However, she struggled to explain why American citizens remain skeptical about the nation's economic situation.
The interview, conducted by Katherine Kay, delved into the paradox of the White House's optimistic economic statistics and the American public's pessimistic perception of the economy. Kay questioned Yellen, "Madam Secretary, I want to go back to the rosy picture that you just painted of the U.S. economy with inflation coming down and unemployment coming down. The riddle that the White House is finding so befuddling, which is, with those good numbers, why polling amongst the American people [is] so pessimistic about the economy."
Kay further probed whether the public's apprehension could be attributed to recent inflationary periods, the threat of future inflation, high oil prices, and the projected slower growth of 1.3% for the U.S. economy. She highlighted the apparent disconnect between the positive economic indicators and the public's negative sentiment towards the economy.
In response, Yellen admitted, "I agree with you there's a disconnect, and I don't have a simple and convincing answer." She then embarked on a lengthy discourse, attributing the Biden administration's alleged economic triumphs to the recovery. However, she primarily blamed "high inflation," "supply bottlenecks," and the Russia-Ukraine conflict for the recent surge in gas and food prices.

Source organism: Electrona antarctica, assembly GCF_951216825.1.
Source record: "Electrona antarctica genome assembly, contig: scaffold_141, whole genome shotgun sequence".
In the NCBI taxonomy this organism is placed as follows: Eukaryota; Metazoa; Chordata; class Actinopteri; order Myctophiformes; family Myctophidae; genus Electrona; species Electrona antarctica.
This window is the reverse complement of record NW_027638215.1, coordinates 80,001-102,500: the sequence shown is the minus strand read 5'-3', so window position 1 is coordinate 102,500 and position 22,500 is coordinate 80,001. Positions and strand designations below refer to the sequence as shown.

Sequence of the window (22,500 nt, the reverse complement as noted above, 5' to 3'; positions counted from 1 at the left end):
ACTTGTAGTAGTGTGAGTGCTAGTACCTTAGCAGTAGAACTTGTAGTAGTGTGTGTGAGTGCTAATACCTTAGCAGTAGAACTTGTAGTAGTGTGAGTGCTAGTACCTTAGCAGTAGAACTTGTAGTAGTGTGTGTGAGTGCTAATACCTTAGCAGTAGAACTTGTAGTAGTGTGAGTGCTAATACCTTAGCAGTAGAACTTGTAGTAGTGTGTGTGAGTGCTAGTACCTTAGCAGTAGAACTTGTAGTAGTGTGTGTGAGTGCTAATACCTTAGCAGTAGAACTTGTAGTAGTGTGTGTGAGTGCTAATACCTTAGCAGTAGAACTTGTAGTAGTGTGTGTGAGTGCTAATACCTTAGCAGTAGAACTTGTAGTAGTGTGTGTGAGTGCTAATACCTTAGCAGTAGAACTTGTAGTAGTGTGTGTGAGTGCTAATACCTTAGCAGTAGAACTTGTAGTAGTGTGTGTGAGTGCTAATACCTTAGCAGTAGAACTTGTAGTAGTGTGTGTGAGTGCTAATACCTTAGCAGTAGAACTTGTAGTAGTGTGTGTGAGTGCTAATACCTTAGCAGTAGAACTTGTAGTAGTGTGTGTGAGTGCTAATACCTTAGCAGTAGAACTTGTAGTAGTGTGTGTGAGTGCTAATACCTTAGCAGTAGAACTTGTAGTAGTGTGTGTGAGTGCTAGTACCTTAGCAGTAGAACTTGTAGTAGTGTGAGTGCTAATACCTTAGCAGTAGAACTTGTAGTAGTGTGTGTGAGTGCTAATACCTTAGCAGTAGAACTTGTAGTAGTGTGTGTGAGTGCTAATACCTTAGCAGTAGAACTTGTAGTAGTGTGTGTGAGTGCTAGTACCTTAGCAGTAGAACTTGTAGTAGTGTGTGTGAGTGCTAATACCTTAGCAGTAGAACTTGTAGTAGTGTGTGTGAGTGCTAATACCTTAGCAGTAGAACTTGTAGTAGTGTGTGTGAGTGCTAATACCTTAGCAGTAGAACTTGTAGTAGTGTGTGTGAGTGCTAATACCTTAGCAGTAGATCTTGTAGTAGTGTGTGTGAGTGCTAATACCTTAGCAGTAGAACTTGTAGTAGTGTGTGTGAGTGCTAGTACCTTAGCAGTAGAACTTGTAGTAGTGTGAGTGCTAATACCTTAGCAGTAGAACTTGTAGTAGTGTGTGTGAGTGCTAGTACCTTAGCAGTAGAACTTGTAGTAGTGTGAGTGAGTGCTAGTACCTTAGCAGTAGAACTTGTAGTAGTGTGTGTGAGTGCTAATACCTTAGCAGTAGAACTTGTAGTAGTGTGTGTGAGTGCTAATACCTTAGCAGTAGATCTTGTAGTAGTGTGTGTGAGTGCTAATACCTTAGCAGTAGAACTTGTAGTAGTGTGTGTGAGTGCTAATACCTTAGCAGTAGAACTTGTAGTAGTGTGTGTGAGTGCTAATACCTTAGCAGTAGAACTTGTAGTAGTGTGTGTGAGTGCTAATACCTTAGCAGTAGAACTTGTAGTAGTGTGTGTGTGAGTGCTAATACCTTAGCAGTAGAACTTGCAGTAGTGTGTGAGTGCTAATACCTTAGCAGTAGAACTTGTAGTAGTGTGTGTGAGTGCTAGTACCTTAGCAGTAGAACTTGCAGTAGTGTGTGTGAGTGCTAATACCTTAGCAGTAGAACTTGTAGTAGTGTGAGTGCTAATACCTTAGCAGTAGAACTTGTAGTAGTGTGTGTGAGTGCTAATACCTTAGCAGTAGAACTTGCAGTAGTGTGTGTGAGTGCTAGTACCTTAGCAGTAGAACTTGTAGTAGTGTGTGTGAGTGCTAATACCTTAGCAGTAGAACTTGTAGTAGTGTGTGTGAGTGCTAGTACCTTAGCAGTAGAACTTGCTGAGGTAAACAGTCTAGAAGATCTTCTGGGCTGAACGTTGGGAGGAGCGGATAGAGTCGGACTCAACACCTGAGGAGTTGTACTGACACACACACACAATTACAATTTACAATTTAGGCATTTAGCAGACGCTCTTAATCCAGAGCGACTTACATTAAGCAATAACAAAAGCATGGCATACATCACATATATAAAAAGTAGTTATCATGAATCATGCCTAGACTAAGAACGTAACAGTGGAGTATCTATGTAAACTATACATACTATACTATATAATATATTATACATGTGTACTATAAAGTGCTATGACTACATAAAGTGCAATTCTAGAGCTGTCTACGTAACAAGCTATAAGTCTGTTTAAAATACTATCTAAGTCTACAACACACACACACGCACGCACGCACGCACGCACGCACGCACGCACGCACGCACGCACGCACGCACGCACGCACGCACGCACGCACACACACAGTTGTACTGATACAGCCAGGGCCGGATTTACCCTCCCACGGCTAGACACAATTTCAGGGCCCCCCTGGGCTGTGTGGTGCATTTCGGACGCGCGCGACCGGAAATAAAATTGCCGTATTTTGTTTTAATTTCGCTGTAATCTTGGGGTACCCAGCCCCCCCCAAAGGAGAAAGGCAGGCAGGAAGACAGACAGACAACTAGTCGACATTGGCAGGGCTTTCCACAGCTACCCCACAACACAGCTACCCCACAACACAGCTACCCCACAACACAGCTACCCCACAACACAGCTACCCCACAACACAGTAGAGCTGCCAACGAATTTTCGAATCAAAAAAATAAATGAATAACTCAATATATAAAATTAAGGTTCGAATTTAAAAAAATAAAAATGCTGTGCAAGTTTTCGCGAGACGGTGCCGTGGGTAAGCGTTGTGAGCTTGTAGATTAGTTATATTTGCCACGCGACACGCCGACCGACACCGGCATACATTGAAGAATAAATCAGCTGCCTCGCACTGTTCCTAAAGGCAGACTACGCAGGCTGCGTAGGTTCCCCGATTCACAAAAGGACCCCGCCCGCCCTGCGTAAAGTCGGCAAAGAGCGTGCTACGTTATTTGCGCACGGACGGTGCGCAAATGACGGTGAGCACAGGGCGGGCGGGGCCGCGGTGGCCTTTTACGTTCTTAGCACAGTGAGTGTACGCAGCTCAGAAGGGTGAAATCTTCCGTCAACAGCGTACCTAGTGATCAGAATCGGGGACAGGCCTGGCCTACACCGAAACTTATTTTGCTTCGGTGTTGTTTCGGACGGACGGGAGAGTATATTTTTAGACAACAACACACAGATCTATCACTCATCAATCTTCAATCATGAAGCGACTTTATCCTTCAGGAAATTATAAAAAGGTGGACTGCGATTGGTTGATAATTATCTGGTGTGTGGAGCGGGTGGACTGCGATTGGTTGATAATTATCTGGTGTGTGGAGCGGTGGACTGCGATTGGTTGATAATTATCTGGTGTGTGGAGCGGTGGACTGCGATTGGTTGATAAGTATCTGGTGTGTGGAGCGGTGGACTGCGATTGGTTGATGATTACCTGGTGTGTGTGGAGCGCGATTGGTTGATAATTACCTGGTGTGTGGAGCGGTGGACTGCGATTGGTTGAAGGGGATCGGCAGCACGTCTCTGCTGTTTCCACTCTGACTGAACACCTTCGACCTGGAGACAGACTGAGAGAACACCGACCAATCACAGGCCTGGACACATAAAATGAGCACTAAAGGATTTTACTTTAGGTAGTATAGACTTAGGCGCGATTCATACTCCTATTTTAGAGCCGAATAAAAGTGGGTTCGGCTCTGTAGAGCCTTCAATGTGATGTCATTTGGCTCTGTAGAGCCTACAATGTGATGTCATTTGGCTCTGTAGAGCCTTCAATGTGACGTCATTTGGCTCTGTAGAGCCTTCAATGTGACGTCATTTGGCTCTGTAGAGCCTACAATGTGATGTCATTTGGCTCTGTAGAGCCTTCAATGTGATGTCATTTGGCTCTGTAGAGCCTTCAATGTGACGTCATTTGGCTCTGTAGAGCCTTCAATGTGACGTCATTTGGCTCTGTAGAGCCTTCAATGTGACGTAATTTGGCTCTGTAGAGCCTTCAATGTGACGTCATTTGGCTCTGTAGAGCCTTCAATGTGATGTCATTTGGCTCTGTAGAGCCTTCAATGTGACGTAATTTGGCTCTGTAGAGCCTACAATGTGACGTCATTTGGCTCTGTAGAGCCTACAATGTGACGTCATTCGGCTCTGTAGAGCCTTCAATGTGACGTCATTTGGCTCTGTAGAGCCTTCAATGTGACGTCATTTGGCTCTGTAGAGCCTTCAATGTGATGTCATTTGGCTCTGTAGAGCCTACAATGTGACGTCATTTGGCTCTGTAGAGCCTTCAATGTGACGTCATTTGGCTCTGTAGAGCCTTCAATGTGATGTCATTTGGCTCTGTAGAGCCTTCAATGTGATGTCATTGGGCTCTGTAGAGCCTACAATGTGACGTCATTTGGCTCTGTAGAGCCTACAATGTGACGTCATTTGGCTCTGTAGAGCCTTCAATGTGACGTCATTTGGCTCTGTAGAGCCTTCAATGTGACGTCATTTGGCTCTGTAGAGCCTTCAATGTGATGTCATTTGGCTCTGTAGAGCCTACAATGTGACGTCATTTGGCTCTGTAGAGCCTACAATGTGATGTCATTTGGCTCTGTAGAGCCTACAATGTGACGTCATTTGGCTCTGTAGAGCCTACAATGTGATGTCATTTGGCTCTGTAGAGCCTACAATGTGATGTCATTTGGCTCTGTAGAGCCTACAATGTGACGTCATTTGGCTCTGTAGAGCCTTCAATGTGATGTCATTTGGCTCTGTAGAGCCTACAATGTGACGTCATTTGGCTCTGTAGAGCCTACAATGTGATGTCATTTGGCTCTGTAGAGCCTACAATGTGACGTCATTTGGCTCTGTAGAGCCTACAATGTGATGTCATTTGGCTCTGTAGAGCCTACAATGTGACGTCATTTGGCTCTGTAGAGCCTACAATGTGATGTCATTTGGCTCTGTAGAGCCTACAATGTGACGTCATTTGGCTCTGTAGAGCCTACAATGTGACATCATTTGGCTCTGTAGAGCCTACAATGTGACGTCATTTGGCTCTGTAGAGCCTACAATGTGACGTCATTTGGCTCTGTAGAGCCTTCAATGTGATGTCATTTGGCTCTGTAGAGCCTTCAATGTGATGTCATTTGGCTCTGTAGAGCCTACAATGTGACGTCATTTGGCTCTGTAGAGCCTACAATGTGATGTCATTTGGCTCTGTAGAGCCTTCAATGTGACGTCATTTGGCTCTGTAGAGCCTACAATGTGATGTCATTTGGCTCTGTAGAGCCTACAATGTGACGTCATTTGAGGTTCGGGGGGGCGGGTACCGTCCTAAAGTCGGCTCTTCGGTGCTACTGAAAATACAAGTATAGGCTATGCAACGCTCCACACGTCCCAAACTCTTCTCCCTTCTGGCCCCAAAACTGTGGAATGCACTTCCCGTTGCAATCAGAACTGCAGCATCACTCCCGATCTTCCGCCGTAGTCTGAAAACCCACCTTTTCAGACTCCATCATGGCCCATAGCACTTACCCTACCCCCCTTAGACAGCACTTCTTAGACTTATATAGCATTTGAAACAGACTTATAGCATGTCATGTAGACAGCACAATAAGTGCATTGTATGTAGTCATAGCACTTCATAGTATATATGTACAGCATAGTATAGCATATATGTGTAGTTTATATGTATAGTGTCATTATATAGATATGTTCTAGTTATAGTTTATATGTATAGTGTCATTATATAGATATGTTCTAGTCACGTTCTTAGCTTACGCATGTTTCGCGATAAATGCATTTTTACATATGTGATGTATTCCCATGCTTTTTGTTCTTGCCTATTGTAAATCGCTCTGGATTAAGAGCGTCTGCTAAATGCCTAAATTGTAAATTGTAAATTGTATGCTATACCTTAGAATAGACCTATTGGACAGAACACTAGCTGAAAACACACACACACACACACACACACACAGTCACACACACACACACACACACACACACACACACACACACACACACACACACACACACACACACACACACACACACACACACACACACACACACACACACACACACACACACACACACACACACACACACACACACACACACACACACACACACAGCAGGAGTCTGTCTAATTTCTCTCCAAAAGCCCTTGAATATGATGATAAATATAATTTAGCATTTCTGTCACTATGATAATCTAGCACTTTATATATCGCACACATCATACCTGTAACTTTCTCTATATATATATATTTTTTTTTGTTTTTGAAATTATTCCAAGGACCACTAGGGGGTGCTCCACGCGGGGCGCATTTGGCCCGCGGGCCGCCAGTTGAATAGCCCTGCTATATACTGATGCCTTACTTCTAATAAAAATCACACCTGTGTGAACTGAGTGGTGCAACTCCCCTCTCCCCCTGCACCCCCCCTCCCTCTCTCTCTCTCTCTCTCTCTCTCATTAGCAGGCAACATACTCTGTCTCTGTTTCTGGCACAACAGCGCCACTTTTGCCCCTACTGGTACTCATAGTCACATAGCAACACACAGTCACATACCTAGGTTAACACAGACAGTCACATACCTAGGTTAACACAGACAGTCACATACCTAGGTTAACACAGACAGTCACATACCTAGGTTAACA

Yellen asserted, "The pandemic really took a toll on American families, on children, on households. We are enjoying a remarkable recovery." She also boldly claimed that Americans' financial situations improved during the COVID-19 lockdowns, stating, "[Americans] do realize in polls that [inflation] is coming down and Americans' financial situation actually improved during the pandemic. Interestingly, when Americans are asked about their own personal financial situation, they're positive on that."
Yellen also touted the "bipartisan infrastructure" spending and a "semiconductor and chips bill," which she claimed are leading to "massive investments in clean energy."
However, Yellen's recent headlines have not all been positive. In August 2023, she made news by admitting to consuming hallucinogenic mushrooms during a trip to China. Earlier that month, the U.S. government's long-term credit rating was downgraded from AAA to AA+, a development that Yellen found disheartening.
This downgrade followed Yellen's issuance of over $1.3 trillion in debt during the first half of 2023, setting the country on track for a nearly $3.2 trillion debt issuance in a single year, roughly doubling the 2022 rate.